Basquiat at the Brant Foundation

The inaugural exhibition of the Brant Foundation New York’s space is of Jean-Michel Basquiat masterpieces. And it doesn’t disappoint. Running for three more days, this exhibition is a veritable tour de force which will remain one of the most significant shows of 2019.

Bringing together some of the artist’s most remarkable large-scale works including two of his most well-known head paintings, both Untitled from 1981 and 1982, the exhibition also features significant works such as Boy and Dog in a Johnnypump, 1982, and Gold Griot (1984). The display spans the artist’s entire career and demonstrates Basquiat incremental and complex talent through a selection of works from the Brant collection alongside private and public collections’ loans.

Dr. Dieter Buchhart, who curated the iteration of the exhibition hosted at the Fondation Louis Vuitton, Paris, worked on this exhibition. “Basquiat took in everything he perceived with his five senses, from all around him. He collaged from his surroundings, from his everyday life. It is the appropriating  of the everyday, the coincidental as well as the ostensibly significant that makes his art so  unmistakable, so unique.”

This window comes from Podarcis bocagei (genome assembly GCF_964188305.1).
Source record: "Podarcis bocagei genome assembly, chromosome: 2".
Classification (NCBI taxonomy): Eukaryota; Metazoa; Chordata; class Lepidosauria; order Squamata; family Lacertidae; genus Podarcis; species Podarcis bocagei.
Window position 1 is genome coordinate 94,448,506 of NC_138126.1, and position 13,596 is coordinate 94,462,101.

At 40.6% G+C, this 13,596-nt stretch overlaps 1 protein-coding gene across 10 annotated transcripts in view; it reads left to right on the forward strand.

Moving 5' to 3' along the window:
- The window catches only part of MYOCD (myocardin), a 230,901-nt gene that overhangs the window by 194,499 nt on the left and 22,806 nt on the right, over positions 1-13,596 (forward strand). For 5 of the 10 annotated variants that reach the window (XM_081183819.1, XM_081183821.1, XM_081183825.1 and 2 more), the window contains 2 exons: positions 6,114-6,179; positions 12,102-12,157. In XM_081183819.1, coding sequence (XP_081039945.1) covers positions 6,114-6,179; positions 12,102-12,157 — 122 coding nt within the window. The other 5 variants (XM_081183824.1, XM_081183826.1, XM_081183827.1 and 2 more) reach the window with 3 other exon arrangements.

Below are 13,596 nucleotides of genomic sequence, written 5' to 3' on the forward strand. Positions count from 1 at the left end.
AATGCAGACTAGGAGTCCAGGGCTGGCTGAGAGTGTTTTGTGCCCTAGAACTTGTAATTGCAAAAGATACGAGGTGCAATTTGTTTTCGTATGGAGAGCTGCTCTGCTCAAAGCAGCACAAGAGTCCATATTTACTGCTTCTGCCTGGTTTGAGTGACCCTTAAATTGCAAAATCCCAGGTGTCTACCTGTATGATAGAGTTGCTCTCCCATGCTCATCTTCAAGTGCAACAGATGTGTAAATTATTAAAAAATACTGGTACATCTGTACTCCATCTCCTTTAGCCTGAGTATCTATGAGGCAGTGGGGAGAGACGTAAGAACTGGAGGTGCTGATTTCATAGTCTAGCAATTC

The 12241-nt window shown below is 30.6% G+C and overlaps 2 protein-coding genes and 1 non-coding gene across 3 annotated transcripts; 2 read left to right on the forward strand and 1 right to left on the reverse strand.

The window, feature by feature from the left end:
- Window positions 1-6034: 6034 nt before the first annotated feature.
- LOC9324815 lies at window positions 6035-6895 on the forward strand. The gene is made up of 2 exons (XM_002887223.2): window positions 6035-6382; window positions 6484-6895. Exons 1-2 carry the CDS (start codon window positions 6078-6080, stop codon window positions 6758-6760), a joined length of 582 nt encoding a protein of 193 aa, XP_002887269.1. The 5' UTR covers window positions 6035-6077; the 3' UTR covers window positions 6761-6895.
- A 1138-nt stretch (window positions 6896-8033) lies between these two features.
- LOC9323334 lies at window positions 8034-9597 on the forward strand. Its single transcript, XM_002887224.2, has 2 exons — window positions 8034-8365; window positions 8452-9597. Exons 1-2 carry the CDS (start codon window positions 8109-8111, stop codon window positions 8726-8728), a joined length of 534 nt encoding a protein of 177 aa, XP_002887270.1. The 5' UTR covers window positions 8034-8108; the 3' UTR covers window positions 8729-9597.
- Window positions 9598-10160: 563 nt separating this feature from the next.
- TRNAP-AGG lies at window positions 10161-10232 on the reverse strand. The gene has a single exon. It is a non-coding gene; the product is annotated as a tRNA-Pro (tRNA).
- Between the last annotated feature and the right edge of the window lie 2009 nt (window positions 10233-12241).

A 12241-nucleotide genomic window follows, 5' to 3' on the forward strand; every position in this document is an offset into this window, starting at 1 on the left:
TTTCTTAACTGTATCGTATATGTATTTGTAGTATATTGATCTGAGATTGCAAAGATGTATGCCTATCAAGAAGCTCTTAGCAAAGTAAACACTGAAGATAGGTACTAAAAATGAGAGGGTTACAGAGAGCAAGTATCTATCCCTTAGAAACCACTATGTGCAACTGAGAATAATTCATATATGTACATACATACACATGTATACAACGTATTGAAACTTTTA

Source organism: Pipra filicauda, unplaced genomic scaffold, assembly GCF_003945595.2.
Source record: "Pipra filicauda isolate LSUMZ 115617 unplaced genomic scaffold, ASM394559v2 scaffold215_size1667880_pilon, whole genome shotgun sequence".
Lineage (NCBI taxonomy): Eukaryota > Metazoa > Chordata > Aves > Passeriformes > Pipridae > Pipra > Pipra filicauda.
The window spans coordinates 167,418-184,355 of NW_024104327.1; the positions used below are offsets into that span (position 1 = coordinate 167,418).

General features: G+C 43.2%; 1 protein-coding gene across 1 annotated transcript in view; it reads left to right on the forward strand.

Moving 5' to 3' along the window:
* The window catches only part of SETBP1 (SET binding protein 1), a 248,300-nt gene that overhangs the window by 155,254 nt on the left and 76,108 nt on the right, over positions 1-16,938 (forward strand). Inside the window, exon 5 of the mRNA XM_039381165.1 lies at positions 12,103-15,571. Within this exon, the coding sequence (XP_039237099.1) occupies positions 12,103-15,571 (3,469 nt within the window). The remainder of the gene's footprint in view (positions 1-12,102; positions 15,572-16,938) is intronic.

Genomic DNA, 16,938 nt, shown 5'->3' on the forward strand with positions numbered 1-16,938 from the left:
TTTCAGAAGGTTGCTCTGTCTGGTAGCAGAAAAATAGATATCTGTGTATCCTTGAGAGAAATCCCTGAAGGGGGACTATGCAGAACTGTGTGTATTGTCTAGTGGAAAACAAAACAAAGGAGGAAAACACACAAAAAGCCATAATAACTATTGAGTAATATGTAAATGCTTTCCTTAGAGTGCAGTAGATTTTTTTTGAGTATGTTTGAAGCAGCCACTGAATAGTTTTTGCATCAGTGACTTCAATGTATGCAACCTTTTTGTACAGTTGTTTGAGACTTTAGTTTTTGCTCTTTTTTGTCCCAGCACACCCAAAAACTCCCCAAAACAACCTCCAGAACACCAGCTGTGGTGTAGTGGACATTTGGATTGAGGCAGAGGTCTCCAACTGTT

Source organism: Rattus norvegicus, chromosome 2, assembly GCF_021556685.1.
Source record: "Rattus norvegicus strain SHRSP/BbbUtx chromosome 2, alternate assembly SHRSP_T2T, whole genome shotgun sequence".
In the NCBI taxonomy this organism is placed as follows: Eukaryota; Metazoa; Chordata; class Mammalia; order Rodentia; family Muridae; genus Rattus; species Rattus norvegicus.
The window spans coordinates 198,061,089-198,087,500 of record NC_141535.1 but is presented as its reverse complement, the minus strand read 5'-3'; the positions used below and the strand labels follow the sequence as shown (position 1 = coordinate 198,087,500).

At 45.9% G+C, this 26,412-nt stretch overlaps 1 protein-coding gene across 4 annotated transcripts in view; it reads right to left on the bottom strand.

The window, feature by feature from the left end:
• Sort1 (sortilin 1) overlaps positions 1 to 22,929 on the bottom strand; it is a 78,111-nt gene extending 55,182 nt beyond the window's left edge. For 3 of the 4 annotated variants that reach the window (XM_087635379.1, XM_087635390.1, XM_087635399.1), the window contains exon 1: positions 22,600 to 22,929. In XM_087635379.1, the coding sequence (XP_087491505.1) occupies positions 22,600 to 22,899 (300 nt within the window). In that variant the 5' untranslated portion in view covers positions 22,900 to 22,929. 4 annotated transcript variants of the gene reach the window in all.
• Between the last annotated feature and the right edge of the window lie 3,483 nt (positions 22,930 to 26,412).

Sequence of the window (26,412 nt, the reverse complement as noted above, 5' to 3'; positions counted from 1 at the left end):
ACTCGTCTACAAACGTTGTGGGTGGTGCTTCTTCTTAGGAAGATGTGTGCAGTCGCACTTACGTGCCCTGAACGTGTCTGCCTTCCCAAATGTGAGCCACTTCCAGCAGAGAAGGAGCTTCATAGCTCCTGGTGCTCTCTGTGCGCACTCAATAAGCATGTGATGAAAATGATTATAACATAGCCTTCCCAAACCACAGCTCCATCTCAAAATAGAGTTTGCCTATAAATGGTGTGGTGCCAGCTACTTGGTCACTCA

Located at 421 East 6th Street, the space occupies a century-old building originally designed as a substation for Consolidated Edison. The building subsequently served as the home and studio of famed artist Walter De Maria from the mid-1980s until his death in 2013.

“Basquiat has been a cornerstone of the East Village art scene for decades, and to bring his work back to the neighborhood that inspired it is a great privilege,” Brant said.

Installation Image 6

Images: Tom Powel Imaging, Copyright Estate of Jean-Michel Basquiat. Licensed by Artestar, New York. Courtesy The Brant Foundation